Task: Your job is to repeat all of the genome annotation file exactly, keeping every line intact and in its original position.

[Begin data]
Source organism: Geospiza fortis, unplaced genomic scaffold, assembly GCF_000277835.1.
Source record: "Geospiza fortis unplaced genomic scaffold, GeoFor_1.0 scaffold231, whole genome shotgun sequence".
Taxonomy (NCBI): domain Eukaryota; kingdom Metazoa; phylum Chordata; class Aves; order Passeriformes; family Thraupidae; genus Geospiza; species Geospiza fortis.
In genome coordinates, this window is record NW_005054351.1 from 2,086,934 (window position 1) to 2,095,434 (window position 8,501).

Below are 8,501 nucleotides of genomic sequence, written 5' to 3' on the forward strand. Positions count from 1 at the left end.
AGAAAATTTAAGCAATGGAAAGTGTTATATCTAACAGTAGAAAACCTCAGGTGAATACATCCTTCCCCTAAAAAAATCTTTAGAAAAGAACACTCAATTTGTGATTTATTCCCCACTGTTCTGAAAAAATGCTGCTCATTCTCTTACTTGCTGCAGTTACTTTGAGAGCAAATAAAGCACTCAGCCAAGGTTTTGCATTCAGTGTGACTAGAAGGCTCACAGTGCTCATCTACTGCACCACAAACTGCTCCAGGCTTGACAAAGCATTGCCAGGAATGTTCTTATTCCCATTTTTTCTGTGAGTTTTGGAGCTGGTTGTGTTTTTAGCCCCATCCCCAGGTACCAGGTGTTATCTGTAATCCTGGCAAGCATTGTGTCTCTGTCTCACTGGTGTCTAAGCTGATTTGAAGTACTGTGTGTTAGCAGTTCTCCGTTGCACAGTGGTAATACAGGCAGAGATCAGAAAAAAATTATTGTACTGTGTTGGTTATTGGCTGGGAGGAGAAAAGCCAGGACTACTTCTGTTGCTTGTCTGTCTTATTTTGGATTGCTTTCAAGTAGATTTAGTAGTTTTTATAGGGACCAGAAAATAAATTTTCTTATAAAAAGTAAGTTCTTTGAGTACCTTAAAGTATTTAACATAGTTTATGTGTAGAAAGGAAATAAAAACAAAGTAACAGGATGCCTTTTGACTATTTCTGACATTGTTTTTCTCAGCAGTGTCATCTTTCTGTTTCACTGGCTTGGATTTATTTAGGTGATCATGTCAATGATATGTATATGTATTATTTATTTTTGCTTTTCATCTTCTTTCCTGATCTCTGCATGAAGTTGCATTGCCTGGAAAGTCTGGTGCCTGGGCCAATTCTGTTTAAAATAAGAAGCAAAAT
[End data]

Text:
Source organism: Geospiza fortis, unplaced genomic scaffold, assembly GCF_000277835.1.
Source record: "Geospiza fortis unplaced genomic scaffold, GeoFor_1.0 scaffold231, whole genome shotgun sequence".
Taxonomy (NCBI): domain Eukaryota; kingdom Metazoa; phylum Chordata; class Aves; order Passeriformes; family Thraupidae; genus Geospiza; species Geospiza fortis.
In genome coordinates, this window is record NW_005054351.1 from 2,086,934 (window position 1) to 2,095,434 (window position 8,501).

Below are 8,501 nucleotides of genomic sequence, written 5' to 3' on the forward strand. Positions count from 1 at the left end.
AGAAAATTTAAGCAATGGAAAGTGTTATATCTAACAGTAGAAAACCTCAGGTGAATACATCCTTCCCCTAAAAAAATCTTTAGAAAAGAACACTCAATTTGTGATTTATTCCCCACTGTTCTGAAAAAATGCTGCTCATTCTCTTACTTGCTGCAGTTACTTTGAGAGCAAATAAAGCACTCAGCCAAGGTTTTGCATTCAGTGTGACTAGAAGGCTCACAGTGCTCATCTACTGCACCACAAACTGCTCCAGGCTTGACAAAGCATTGCCAGGAATGTTCTTATTCCCATTTTTTCTGTGAGTTTTGGAGCTGGTTGTGTTTTTAGCCCCATCCCCAGGTACCAGGTGTTATCTGTAATCCTGGCAAGCATTGTGTCTCTGTCTCACTGGTGTCTAAGCTGATTTGAAGTACTGTGTGTTAGCAGTTCTCCGTTGCACAGTGGTAATACAGGCAGAGATCAGAAAAAAATTATTGTACTGTGTTGGTTATTGGCTGGGAGGAGAAAAGCCAGGACTACTTCTGTTGCTTGTCTGTCTTATTTTGGATTGCTTTCAAGTAGATTTAGTAGTTTTTATAGGGACCAGAAAATAAATTTTCTTATAAAAAGTAAGTTCTTTGAGTACCTTAAAGTATTTAACATAGTTTATGTGTAGAAAGGAAATAAAAACAAAGTAACAGGATGCCTTTTGACTATTTCTGACATTGTTTTTCTCAGCAGTGTCATCTTTCTGTTTCACTGGCTTGGATTTATTTAGGTGATCATGTCAATGATATGTATATGTATTATTTATTTTTGCTTTTCATCTTCTTTCCTGATCTCTGCATGAAGTTGCATTGCCTGGAAAGTCTGGTGCCTGGGCCAATTCTGTTTAAAATAAGAAGCAAAAT